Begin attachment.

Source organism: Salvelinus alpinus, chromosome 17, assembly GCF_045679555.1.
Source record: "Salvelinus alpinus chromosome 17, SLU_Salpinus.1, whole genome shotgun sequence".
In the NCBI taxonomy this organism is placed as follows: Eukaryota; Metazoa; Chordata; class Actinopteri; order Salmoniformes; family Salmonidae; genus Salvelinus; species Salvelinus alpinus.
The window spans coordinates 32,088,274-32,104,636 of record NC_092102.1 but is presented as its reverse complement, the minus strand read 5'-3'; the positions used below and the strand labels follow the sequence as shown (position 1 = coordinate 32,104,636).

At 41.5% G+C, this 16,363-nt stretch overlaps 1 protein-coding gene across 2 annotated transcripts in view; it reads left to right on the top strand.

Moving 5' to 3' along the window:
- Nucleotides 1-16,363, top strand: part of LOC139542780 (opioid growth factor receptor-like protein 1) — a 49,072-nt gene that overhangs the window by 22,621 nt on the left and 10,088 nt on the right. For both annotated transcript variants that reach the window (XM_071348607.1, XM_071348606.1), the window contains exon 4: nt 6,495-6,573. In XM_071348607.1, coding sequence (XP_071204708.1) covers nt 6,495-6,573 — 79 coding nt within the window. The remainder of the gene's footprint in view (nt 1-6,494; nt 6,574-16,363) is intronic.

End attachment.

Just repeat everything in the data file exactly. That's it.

Source organism: Salvelinus alpinus, chromosome 17, assembly GCF_045679555.1.
Source record: "Salvelinus alpinus chromosome 17, SLU_Salpinus.1, whole genome shotgun sequence".
In the NCBI taxonomy this organism is placed as follows: Eukaryota; Metazoa; Chordata; class Actinopteri; order Salmoniformes; family Salmonidae; genus Salvelinus; species Salvelinus alpinus.
The window spans coordinates 32,088,274-32,104,636 of record NC_092102.1 but is presented as its reverse complement, the minus strand read 5'-3'; the positions used below and the strand labels follow the sequence as shown (position 1 = coordinate 32,104,636).

At 41.5% G+C, this 16,363-nt stretch overlaps 1 protein-coding gene across 2 annotated transcripts in view; it reads left to right on the top strand.

Moving 5' to 3' along the window:
- Nucleotides 1-16,363, top strand: part of LOC139542780 (opioid growth factor receptor-like protein 1) — a 49,072-nt gene that overhangs the window by 22,621 nt on the left and 10,088 nt on the right. For both annotated transcript variants that reach the window (XM_071348607.1, XM_071348606.1), the window contains exon 4: nt 6,495-6,573. In XM_071348607.1, coding sequence (XP_071204708.1) covers nt 6,495-6,573 — 79 coding nt within the window. The remainder of the gene's footprint in view (nt 1-6,494; nt 6,574-16,363) is intronic.